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Old 12-21-2018, 10:50 AM   #1
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Hydraulic Ram

So it you followed my last thread about the broad brush statement about electronics I saw on YouTube, I have another question about what I saw on the very next Sailing Uma video I want to ask about.

They were installing the hydraulic ram for their autopilot and they are using B&G components. I saw the ram he was installing had the hydraulic pump attached TO the ram. In other words, it was an all-in-one unit that does not require dozens of feet of hydraulic tubing filled with oil running thru the boat. No pump under the helm and lots of fittings that are, in my mind, lots of points of failure.

Is that even possible on a boat with hydraulic steering or will we always be forced to use a pump at(under) the helm? I guess the big question is: Can the rudders position be manipulated while maintaining a hydraulic helm as an independent system or will it blow out the hydraulics? Moreover, could the helm be converted to an electric helm to get around this? Is that even a thing?

Just curious. Thanks.
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Old 12-21-2018, 12:42 PM   #2
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"it was an all-in-one unit that does not require dozens of feet of hydraulic tubing filled with oil running thru the boat"


On any boat with hydraulic steering you already have dozens of feet of hydraulic tubing filled with oil running through the boat. If you have cable steering it is possible to have a single purpose autopilot ram that moves the steering. You won't be able to disengage the manual steering when the autopilot is engaged so the wheel will move with the autopilot.


" Can the rudders position be manipulated while maintaining a hydraulic helm as an independent system or will it blow out the hydraulics?"


Yes. There are relief valves in the hydraulic steering that let the rudder be moved independently of the hydraulics. But why would you want to do that?



"Moreover, could the helm be converted to an electric helm to get around this? Is that even a thing?"


Never heard of "fly by wire" steering on a recreational boat. I wouldn't want one if they existed. Remember the Lion Air Boeing 737 Max?


But what is wrong with a hydraulic autopilot pump near the helm station tied into an existing hydraulic steering sysem? Yes its a few more feet of tubing and maybe four connections, but so what? Hydraulic steering with an autopilot pump is considered the best.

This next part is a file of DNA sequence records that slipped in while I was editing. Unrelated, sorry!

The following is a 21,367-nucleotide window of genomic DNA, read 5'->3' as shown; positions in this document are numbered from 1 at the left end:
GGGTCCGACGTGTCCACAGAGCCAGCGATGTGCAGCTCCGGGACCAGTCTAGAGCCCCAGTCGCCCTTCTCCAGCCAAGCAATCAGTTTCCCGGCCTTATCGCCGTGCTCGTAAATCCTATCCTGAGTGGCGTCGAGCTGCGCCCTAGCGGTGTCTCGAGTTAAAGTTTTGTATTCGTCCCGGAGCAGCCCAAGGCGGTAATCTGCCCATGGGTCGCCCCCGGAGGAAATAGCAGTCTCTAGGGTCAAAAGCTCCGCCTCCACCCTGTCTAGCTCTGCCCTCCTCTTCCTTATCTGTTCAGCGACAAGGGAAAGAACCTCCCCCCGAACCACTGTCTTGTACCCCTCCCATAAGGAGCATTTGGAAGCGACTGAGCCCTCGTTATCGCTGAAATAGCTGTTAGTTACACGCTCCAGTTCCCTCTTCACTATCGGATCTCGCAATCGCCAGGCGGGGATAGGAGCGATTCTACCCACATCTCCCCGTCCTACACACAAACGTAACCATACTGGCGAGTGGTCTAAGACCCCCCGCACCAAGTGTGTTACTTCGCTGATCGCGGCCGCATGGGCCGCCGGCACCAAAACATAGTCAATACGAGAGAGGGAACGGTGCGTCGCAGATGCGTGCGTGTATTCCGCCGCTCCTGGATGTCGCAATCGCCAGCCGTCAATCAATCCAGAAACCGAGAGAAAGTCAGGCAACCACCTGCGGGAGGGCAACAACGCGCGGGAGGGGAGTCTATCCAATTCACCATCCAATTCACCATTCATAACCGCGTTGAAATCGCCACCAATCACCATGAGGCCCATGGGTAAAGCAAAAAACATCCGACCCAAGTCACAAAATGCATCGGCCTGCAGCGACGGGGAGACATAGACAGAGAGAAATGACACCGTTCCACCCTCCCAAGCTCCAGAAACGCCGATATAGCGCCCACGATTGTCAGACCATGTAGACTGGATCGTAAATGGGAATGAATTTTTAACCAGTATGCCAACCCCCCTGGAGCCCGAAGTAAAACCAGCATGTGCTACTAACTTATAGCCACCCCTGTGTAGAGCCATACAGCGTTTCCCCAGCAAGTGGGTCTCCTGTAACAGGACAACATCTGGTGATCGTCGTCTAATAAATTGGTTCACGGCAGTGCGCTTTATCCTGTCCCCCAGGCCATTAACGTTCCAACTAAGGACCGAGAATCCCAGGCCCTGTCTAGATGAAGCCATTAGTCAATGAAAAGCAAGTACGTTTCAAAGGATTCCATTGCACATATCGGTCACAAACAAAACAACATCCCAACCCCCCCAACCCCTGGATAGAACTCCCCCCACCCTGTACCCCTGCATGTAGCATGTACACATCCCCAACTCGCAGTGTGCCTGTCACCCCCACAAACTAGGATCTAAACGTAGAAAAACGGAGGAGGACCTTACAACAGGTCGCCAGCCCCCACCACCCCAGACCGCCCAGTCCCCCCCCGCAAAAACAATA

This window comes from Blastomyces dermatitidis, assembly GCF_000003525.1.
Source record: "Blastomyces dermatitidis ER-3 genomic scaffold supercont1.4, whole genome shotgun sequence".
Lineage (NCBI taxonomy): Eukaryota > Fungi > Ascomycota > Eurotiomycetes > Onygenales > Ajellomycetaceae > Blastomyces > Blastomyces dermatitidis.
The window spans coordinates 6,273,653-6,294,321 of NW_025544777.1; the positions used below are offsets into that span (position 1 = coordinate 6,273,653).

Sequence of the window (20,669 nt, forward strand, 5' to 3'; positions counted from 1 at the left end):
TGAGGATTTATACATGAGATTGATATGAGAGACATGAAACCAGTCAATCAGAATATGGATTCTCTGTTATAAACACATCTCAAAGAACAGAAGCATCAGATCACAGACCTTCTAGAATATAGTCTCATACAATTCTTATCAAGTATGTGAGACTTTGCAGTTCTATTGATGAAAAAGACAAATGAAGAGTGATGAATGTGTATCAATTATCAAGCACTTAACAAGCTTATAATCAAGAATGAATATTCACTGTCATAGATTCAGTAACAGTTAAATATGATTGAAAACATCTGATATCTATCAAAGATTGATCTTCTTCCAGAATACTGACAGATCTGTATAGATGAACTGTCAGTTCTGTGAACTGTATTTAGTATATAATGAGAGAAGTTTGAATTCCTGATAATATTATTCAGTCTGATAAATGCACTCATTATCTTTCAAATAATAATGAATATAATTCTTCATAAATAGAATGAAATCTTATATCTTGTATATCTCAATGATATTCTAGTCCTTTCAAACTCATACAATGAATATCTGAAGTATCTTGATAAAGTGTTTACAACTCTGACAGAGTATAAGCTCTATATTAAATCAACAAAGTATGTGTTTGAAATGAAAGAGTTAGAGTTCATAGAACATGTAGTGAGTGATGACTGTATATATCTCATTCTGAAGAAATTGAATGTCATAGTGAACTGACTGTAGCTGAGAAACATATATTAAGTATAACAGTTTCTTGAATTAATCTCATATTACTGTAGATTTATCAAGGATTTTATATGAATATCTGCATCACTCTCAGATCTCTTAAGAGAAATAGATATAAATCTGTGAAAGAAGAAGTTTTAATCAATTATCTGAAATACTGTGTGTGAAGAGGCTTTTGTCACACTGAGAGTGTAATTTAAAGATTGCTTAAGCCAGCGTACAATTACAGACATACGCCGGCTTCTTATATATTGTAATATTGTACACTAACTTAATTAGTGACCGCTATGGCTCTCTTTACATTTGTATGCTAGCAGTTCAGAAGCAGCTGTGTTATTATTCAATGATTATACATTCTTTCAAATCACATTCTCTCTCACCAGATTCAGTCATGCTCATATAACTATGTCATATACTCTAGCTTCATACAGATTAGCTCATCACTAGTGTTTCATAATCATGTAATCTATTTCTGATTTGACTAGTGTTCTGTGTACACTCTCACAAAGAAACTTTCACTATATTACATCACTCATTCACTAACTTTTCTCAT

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Old 12-21-2018, 12:57 PM   #3
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If you already have a hydraulic steering system then more than half the job is already done.
A hydraulic pump can be installed anywhere on the boat. It does not need to be near the helm station[s]. All you need to do is run the wiring, controls and the power wiring.
Cut into the existing hydraulic lines, bleed the system and away you go after some testing and likely some minor adjustments.

Often mfgrs. suggest mounting spots for ease of access and often at the highest point in the system so if service requiring pump removal is needed the entire system need not be drained.
Even so shutoff valves that can withstand 1,000 psi should be used, not the typical ball valves at 600 psi. That should be done even it the pump is in the engine compartment or lazarette.

As far as another failure point is concerned, if the system is installed properly and well using good materials and techniques it should be one of the more reliable systems aboard.

My own experience is that when my autopilot gave up it did NOT affect the steering of the boat. I only lost the AP function. It has now been repaired and just awaits my time and inclination to do it.
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Old 12-21-2018, 07:37 PM   #4
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Quote:
Originally Posted by Tom.B View Post
So it you followed my last thread about the broad brush statement about electronics I saw on YouTube, I have another question about what I saw on the very next Sailing Uma video I want to ask about.

They were installing the hydraulic ram for their autopilot and they are using B&G components. I saw the ram he was installing had the hydraulic pump attached TO the ram. In other words, it was an all-in-one unit that does not require dozens of feet of hydraulic tubing filled with oil running thru the boat. No pump under the helm and lots of fittings that are, in my mind, lots of points of failure.

Is that even possible on a boat with hydraulic steering or will we always be forced to use a pump at(under) the helm? I guess the big question is: Can the rudders position be manipulated while maintaining a hydraulic helm as an independent system or will it blow out the hydraulics? Moreover, could the helm be converted to an electric helm to get around this? Is that even a thing?

Just curious. Thanks.
Check these guys out and give them a call. Great folks, though more commercial oriented.

Marine Steering - Jastram Engineering Ltd. - Marine Hydraulic Cylinders, Steering Systems, Digital Ship Controls and Boat Motor Starters - Product Specifications
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